# Area-change-rate of a coil generating a given induced current

• greg_rack
In summary, the flux at a given time is: ##\Phi (t)=\frac{dB}{dt}t \cdot \frac{dA}{dt}t=\frac{dB}{dt}\frac{dA}{dt}t^2##.

#### greg_rack

Gold Member
Homework Statement
A magnetic field runs through a coil of area ##A##, parallel to its normal direction, and with intensity increasing at a constant rate ##\frac{dB}{dt}=0.20Ts^{-1}##.
##\rightarrow## suppose even the area can be changed at a constant rate; what should this rate be, in the instant when ##B=1.8T##, so that the induced E.M.F. in the coil is ##0##?

DISCLAIMER: I haven't studied integrals yet
Relevant Equations
I managed to solve this problem by writing the total E.M.F. as the sum of the one which would have been induced with only the magnetic field varying(and constant ##A##), and that with only the area varying(and constant ##B##).

However, I got to this solution(which doesn't totally convince me) in a bit cumbersome way... and I cannot really get why it is correct to sum the individual E.M.F.s, while it isn't to find the ##EMF(t)=2\frac{\Delta B}{\Delta t} \cdot \frac{\Delta A}{\Delta t} \cdot t## simply by deriving the flux at given instant t.

The answer must be silly, but I'm drowning in a cup of water :)

greg_rack said:
Homework Statement:: A magnetic field runs through a coil of area ##A##, parallel to its normal direction, and with intensity increasing at a constant rate ##\frac{dB}{dt}=0.20Ts^{-1}##.
##\rightarrow## suppose even the area can be changed at a constant rate; what should this rate be, in the instant when ##B=1.8T##, so that the induced E.M.F. in the coil is ##0##?
Emf = ##-\frac {d\Phi }{dt}## and (with the arrangement described) ##\Phi = BA##. Hint: have you covered the chain rule yet?

etotheipi and Delta2
Steve4Physics said:
Hint: have you covered the chain rule yet?
I think you mean the product rule for derivatives right?

etotheipi and Steve4Physics
Steve4Physics said:
Emf = ##-\frac {d\Phi }{dt}## and (with the arrangement described) ##\Phi = BA##.
That's right, but then, why doesn't it work if I use the condition Emf(t)=0 with the Emf as the derivative of the flux ##\Phi (t) = B(t)A(t)##? Why is the only working method the one I quoted above in the first post?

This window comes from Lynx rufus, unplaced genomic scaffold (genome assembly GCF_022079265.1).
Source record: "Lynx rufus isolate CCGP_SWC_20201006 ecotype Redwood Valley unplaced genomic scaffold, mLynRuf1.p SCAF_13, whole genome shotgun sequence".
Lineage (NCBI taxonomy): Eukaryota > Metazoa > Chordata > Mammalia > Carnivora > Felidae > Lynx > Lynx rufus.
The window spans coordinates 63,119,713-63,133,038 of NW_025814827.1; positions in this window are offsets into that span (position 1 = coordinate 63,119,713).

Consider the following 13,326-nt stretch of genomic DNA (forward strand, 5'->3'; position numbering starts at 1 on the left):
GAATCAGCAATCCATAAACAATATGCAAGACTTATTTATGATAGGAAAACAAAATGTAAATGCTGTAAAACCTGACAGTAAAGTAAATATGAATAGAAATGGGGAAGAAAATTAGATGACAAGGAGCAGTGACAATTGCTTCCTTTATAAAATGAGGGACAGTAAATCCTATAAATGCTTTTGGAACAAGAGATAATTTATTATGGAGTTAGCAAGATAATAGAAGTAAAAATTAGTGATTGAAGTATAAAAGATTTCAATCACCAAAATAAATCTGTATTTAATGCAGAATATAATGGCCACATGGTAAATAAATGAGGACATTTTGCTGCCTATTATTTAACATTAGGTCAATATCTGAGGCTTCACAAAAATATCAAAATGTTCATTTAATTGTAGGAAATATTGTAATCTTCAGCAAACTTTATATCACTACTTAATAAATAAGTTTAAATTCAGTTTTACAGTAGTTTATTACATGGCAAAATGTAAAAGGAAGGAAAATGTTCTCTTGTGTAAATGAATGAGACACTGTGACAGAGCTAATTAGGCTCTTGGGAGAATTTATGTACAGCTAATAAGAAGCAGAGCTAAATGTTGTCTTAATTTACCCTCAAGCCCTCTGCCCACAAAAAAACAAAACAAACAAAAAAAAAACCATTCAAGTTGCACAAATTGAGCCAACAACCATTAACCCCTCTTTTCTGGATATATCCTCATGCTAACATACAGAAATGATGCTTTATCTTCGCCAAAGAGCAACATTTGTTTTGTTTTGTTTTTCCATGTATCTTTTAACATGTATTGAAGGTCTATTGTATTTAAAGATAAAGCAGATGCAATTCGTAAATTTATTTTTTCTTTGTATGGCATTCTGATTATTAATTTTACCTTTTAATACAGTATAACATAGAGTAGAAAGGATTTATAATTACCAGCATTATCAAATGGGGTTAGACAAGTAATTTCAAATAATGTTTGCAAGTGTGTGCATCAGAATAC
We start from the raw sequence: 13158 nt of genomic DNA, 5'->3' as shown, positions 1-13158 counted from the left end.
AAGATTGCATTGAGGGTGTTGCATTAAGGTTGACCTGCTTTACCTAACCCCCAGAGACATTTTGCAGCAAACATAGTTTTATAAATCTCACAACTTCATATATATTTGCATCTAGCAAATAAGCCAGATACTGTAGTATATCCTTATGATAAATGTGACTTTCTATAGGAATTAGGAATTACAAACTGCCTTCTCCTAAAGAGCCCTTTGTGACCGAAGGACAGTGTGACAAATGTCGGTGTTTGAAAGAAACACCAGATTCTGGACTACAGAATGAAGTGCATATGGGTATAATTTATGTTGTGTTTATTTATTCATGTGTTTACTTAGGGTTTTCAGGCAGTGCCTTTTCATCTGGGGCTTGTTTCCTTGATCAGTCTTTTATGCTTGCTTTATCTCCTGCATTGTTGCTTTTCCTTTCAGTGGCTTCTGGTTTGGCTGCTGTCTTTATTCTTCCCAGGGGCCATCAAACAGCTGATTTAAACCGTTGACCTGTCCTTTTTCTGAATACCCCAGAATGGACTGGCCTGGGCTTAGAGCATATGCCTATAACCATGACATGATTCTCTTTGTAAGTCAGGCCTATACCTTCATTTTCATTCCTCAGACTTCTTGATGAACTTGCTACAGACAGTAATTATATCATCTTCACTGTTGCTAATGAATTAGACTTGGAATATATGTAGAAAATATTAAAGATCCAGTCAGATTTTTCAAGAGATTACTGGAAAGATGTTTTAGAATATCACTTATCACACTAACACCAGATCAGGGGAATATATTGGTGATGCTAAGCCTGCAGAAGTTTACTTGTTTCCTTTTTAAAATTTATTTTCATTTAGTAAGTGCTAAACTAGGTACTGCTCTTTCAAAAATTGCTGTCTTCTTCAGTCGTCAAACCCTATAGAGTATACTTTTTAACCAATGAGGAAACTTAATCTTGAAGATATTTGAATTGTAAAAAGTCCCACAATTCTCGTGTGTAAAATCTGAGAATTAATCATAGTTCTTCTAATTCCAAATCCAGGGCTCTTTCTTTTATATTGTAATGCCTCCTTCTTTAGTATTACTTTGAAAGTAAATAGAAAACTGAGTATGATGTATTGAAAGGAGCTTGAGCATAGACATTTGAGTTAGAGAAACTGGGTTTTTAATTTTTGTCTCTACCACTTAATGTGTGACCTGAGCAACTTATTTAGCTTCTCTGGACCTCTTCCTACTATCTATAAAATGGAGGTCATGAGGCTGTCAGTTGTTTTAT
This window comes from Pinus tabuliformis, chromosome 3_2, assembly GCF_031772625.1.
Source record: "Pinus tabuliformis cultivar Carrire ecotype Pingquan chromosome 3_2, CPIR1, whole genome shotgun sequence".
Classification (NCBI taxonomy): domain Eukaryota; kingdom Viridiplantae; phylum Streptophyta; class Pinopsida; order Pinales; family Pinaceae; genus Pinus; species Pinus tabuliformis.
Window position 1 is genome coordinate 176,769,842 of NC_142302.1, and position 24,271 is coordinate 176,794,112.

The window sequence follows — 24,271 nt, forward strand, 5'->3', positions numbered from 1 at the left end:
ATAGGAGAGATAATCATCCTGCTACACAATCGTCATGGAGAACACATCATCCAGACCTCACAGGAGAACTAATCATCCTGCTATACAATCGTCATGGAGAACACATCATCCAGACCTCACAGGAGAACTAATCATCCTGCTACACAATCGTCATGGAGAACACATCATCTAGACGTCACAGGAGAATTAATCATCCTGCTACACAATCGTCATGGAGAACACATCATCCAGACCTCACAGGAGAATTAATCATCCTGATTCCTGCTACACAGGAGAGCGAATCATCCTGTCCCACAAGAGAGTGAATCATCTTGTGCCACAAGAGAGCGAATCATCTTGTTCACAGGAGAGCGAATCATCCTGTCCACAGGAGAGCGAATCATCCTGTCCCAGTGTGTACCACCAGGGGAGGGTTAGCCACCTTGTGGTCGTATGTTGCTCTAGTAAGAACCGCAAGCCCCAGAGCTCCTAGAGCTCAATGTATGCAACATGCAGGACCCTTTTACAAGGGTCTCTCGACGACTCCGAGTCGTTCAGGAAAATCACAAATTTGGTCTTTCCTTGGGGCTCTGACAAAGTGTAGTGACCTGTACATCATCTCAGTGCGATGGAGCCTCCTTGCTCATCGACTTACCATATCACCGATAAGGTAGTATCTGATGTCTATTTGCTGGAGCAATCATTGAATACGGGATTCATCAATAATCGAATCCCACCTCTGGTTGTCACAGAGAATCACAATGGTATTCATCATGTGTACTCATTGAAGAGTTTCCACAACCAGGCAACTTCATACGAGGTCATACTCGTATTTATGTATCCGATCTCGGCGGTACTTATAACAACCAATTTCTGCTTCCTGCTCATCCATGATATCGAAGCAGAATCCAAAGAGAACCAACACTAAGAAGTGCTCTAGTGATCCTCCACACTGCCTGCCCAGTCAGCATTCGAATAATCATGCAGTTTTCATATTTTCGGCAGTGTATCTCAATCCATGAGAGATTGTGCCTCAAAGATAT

Steve4Physics said:
Hint: have you covered the chain rule yet?
I honestly don't know what the chain rule is :'(

The derivative of ##B(t)A(t)## is not ##2\frac{dB}{dt}\frac{dA}{dt}t## if that's what you were thinking...

Steve4Physics
greg_rack said:
That's right, but then, why doesn't it work if I use the condition Emf(t)=0 with the Emf as the derivative of the flux ##\Phi (t) = B(t)A(t)##? Why is the only working method the one I quoted above in the first post?

I honestly don't know what the chain rule is :'(
Sorry - I meant the 'product rule'. Does that help? Apologies for the confusion.

greg_rack
Delta2 said:
The derivative of ##B(t)A(t)## is not ##2\frac{dB}{dt}\frac{dA}{dt}t## if that's what you were thinking...
Oh... and how is it then?

My thinking is: given the rate change for the field, ##B(t)=\frac{dB}{dt}t##, and same for the area ##A(t)=\frac{dA}{dt}t##.
Now, wouldn't the flux at a given time be ##\Phi (t)=\frac{dB}{dt}t \cdot \frac{dA}{dt}t=\frac{dB}{dt}\frac{dA}{dt}t^2##?

greg_rack said:
Oh... and how is it then?

My thinking is: given the rate change for the field, ##B(t)=\frac{dB}{dt}t##, and same for the area ##A(t)=\frac{dA}{dt}t##.
Now, wouldn't the flux at a given time be ##\Phi (t)=\frac{dB}{dt}t \cdot \frac{dA}{dt}t=\frac{dB}{dt}\frac{dA}{dt}t^2##?
If A is constant that would mean dA/dt = 0, which gives ##\Phi = 0##. Would that make sense?

Look up 'product rule' to see how to differentiate the product of two functions (e.g. the product of B(t) and A(t)).

greg_rack
greg_rack said:
My thinking is: given the rate change for the field, ##B(t)=\frac{dB}{dt}t##, and same for the area ##A(t)=\frac{dA}{dt}t##.
Now, wouldn't the flux at a given time be ##\Phi (t)=\frac{dB}{dt}t \cdot \frac{dA}{dt}t=\frac{dB}{dt}\frac{dA}{dt}t^2##?

We know dB/dT is constant. You are *assuming* that at t=0, A = 0 and B=0 (and also dA/dt is constant). With these assumptions you are correct in deriving:
emf = ##2\frac{dB}{dt}\frac{dA}{dt}t##
[EDIT: we're missing minus sign, but that's not the point.]

But this means the emf could never be zero (except, trivially, at t=0). So you need to check your assumptions. Hint: do you expect area to increase or decrease?

The solution lies in using the product rule to differentiate BA (where B and A are both functions of time).

etotheipi and greg_rack
Steve4Physics said:

We know dB/dT is constant. You are *assuming* that at t=0, A = 0 and B=0 (and also dA/dt is constant). With these assumptions you are correct in deriving:
emf = ##2\frac{dB}{dt}\frac{dA}{dt}t##
[EDIT: we're missing minus sign, but that's not the point.]

But this means the emf could never be zero (except, trivially, at t=0). So you need to check your assumptions. Hint: do you expect area to increase or decrease?

The solution lies in using the product rule to differentiate BA (where B and A are both functions of time).
I'm getting the point now... so, without assuming A=0 and B=0 at t=0:
##B(t)=B_0+\frac{dB}{dt}t## and ##A(t)=A_0+\frac{dA}{dt}t##(which I expect to be negative), right?

Steve4Physics
"(which I expect to be negative), right?"

Yes, right - assuming that you mean you expect dA/dt to be negative.

To cancel the effect of B increasing, A must be decreasing (which means dA/dt is negative). That keeps the flux constant (dΦ/dt = 0).

So, from the basic physics, you can tell from the start that you are looking for a negative answer for dA/dt.

greg_rack
Steve4Physics said:
So, from the basic physics, you can tell from the start that you are looking for a negative answer for dA/dt.
Yupp, got it!
Thank you so so much for your patience guys

Delta2 and Steve4Physics